(157c) Understanding Mixing to Enhance Coating Performance In a Pancoater | AIChE

(157c) Understanding Mixing to Enhance Coating Performance In a Pancoater


Sahni, E. - Presenter, University of Connecticut
Yau, R. - Presenter, University of Connecticut

Coating of particles (tablets) is done to mask the unpleasant taste or odor of the drug, to control the bioavailability of the API, and to increase shelf-life. The coating solution is sprayed in specific locations of the granular bed and uniformity of coating is achieved by interparticle collisions and overall mixing behavior. Thus, the knowledge of particle flow and mixing in a pan coater is critical to optimize the design and operation of coating equipment. Our study focuses on the fundamental mechanisms of flow, mixing and their relationship to coating performance.

In a lab scale oblate spheroid coater, mixing studies have been performed with different colors of lactose nonpareils. Discrete pocket samplers are used to collect samples as a function of time and space. Discrete Element Method (DEM) based model is also developed to simulate the flow, mixing and coating of particles. Digitally recorded mixing states from experiments are used to fine tune the model. A parametric study is subsequently performed to quantify the effect of vessel speed, tilt of the vessel, fill level on mixing and coating behavior. Similar to the experiments, our model predicts that the axial mixing enhances with the increase in tilt of the coater and that there is slowest axial mixing at the vertical orientation of the coater. In general, the radial convection is estimated to be faster than axial dispersion transport. The speed of the rotating vessel has no prominent effect on the rate of mixing in both the experiments and simulations. Vessel fill level has no effect on the rate of mixing.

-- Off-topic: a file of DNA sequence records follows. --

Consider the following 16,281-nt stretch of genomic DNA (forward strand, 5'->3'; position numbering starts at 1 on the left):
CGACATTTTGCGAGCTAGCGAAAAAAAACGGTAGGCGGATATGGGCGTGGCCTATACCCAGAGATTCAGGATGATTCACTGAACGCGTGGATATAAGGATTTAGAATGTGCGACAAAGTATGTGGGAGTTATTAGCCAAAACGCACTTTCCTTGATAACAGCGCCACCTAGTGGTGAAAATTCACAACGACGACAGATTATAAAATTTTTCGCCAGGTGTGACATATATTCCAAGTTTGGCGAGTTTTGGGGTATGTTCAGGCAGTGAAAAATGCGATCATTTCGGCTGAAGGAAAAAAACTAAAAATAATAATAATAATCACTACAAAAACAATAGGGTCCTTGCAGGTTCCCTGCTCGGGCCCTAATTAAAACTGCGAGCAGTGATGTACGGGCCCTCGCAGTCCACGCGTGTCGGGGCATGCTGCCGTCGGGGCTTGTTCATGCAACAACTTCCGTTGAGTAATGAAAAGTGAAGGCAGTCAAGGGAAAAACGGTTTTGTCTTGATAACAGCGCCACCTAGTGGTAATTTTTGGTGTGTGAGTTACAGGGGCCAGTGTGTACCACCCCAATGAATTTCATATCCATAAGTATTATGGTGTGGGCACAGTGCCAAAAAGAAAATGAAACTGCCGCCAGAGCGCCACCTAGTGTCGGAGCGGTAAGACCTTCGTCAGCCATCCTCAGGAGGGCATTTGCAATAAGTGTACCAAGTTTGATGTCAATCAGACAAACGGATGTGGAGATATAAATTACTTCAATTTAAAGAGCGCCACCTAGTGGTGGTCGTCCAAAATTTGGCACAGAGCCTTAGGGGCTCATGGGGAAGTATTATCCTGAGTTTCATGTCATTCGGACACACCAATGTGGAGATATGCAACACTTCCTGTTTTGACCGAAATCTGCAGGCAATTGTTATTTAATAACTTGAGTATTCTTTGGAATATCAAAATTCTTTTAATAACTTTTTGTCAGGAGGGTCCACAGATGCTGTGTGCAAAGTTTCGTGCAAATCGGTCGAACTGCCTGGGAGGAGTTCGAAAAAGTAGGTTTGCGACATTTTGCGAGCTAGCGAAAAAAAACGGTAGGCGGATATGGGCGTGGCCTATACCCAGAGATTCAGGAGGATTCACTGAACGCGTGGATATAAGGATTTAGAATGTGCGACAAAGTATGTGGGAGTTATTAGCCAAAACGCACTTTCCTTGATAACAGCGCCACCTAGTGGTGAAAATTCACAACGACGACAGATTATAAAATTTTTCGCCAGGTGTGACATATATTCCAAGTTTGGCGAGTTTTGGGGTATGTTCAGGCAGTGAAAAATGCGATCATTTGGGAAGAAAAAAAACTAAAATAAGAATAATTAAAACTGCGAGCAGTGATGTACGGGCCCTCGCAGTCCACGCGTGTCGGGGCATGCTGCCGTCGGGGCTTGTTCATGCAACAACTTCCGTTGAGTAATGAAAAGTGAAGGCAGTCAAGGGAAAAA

At the optimal mixing conditions, a black coating dye is sprayed at different levels of concentrations and flow rates to a granular bed of white nonpareils to study the coating behavior. Coating on the particles is measured by the change in diameter of the particles using vernier calipers. The coating performance is found to be directly proportional to the concentration of the dye and the spray rate. The higher tilt of the vessel, lower vessel speed and higher spray rate enhances coating performance. Moreover, numerical simulation provides the residence time distribution of all the particles passing through the spray zone.